It means £I am starting to write"I am starting to write in a year which I am not specifying which is 17xx", ie at some point in the 18th century.
It was common to omit details, such as calling a person "P----" instead of the full name. It's interesting to note that in Edgar Allen Poe's The Murders in the Rue Morgue, which was published in 1841, we see the same form: "Residing in Paris during the spring and part of the summer of 18--". Here's a whole question about that: https://english.stackexchange.com/questions/9479/why-in-old-books-are-dates-often-given-with-the-years-redacted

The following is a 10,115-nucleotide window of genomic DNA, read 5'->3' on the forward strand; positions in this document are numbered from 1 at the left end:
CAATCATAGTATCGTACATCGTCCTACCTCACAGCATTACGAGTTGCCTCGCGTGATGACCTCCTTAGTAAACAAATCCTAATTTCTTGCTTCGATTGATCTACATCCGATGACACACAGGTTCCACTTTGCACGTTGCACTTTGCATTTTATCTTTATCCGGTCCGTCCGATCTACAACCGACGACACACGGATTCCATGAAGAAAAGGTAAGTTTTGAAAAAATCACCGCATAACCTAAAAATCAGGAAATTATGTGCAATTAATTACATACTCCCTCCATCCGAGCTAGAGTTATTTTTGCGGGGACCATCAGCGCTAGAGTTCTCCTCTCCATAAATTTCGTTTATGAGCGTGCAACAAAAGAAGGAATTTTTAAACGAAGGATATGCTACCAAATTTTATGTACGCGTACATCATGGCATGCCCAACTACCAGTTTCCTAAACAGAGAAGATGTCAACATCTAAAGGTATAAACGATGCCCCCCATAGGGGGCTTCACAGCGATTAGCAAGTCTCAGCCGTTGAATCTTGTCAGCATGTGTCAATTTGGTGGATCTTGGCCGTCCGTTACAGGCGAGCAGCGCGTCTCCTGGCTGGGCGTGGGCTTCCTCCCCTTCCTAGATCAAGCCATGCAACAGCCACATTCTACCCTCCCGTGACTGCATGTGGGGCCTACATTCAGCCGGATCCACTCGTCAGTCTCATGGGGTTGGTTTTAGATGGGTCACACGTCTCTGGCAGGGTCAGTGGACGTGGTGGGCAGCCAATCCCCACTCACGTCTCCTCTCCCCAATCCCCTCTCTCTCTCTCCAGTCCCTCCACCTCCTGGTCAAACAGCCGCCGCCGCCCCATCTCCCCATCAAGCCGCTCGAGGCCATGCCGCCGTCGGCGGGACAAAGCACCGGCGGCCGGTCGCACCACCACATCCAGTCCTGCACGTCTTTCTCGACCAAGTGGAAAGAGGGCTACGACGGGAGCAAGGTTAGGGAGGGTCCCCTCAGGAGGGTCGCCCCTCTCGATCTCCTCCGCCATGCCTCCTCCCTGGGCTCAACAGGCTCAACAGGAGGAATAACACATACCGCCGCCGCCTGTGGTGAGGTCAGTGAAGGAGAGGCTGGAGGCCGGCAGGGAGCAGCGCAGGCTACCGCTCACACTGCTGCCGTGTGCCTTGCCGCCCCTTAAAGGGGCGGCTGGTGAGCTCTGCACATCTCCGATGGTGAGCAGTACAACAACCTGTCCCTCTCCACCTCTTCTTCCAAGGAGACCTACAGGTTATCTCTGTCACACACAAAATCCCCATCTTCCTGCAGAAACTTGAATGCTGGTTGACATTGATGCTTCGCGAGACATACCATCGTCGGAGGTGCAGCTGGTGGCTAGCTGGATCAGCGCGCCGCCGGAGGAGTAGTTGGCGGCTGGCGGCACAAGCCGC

PS. As Treasure Island is an extremely well-known book, it would normally be "It is from the novel Treasure Island" and not "a novel ..."